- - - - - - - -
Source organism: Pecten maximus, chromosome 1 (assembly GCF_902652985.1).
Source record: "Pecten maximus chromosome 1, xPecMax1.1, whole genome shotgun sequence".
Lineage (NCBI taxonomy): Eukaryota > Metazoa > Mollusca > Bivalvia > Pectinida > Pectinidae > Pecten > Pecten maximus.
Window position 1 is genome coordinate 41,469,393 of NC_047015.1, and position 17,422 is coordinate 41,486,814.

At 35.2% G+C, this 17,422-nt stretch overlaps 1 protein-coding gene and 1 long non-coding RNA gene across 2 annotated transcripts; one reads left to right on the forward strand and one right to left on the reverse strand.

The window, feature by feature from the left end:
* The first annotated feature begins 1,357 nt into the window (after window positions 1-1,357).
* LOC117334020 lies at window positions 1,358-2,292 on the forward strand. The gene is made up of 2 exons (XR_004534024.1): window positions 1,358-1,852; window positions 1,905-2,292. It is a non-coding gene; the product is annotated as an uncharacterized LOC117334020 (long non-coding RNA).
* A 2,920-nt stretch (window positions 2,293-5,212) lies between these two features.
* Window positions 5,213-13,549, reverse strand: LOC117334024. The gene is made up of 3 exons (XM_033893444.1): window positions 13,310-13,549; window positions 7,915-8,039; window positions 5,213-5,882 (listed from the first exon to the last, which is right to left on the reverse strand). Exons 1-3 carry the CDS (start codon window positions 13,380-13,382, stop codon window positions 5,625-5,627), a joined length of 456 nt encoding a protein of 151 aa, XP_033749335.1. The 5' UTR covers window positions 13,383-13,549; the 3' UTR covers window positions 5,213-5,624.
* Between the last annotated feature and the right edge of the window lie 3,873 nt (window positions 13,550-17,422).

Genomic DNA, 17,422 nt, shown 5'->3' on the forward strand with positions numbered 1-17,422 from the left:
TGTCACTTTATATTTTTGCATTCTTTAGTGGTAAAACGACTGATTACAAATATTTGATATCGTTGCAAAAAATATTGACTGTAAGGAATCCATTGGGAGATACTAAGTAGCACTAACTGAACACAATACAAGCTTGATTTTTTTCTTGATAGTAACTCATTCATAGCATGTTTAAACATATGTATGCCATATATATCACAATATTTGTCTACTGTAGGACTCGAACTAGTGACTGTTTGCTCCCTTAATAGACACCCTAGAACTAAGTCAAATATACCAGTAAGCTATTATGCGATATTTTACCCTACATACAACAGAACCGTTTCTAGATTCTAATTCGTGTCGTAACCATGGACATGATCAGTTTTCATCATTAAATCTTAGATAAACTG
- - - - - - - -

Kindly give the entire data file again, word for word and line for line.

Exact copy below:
Source organism: Pecten maximus, chromosome 1 (assembly GCF_902652985.1).
Source record: "Pecten maximus chromosome 1, xPecMax1.1, whole genome shotgun sequence".
Lineage (NCBI taxonomy): Eukaryota > Metazoa > Mollusca > Bivalvia > Pectinida > Pectinidae > Pecten > Pecten maximus.
Window position 1 is genome coordinate 41,469,393 of NC_047015.1, and position 17,422 is coordinate 41,486,814.

At 35.2% G+C, this 17,422-nt stretch overlaps 1 protein-coding gene and 1 long non-coding RNA gene across 2 annotated transcripts; one reads left to right on the forward strand and one right to left on the reverse strand.

The window, feature by feature from the left end:
* The first annotated feature begins 1,357 nt into the window (after window positions 1-1,357).
* LOC117334020 lies at window positions 1,358-2,292 on the forward strand. The gene is made up of 2 exons (XR_004534024.1): window positions 1,358-1,852; window positions 1,905-2,292. It is a non-coding gene; the product is annotated as an uncharacterized LOC117334020 (long non-coding RNA).
* A 2,920-nt stretch (window positions 2,293-5,212) lies between these two features.
* Window positions 5,213-13,549, reverse strand: LOC117334024. The gene is made up of 3 exons (XM_033893444.1): window positions 13,310-13,549; window positions 7,915-8,039; window positions 5,213-5,882 (listed from the first exon to the last, which is right to left on the reverse strand). Exons 1-3 carry the CDS (start codon window positions 13,380-13,382, stop codon window positions 5,625-5,627), a joined length of 456 nt encoding a protein of 151 aa, XP_033749335.1. The 5' UTR covers window positions 13,383-13,549; the 3' UTR covers window positions 5,213-5,624.
* Between the last annotated feature and the right edge of the window lie 3,873 nt (window positions 13,550-17,422).

Genomic DNA, 17,422 nt, shown 5'->3' on the forward strand with positions numbered 1-17,422 from the left:
TGTCACTTTATATTTTTGCATTCTTTAGTGGTAAAACGACTGATTACAAATATTTGATATCGTTGCAAAAAATATTGACTGTAAGGAATCCATTGGGAGATACTAAGTAGCACTAACTGAACACAATACAAGCTTGATTTTTTTCTTGATAGTAACTCATTCATAGCATGTTTAAACATATGTATGCCATATATATCACAATATTTGTCTACTGTAGGACTCGAACTAGTGACTGTTTGCTCCCTTAATAGACACCCTAGAACTAAGTCAAATATACCAGTAAGCTATTATGCGATATTTTACCCTACATACAACAGAACCGTTTCTAGATTCTAATTCGTGTCGTAACCATGGACATGATCAGTTTTCATCATTAAATCTTAGATAAACTG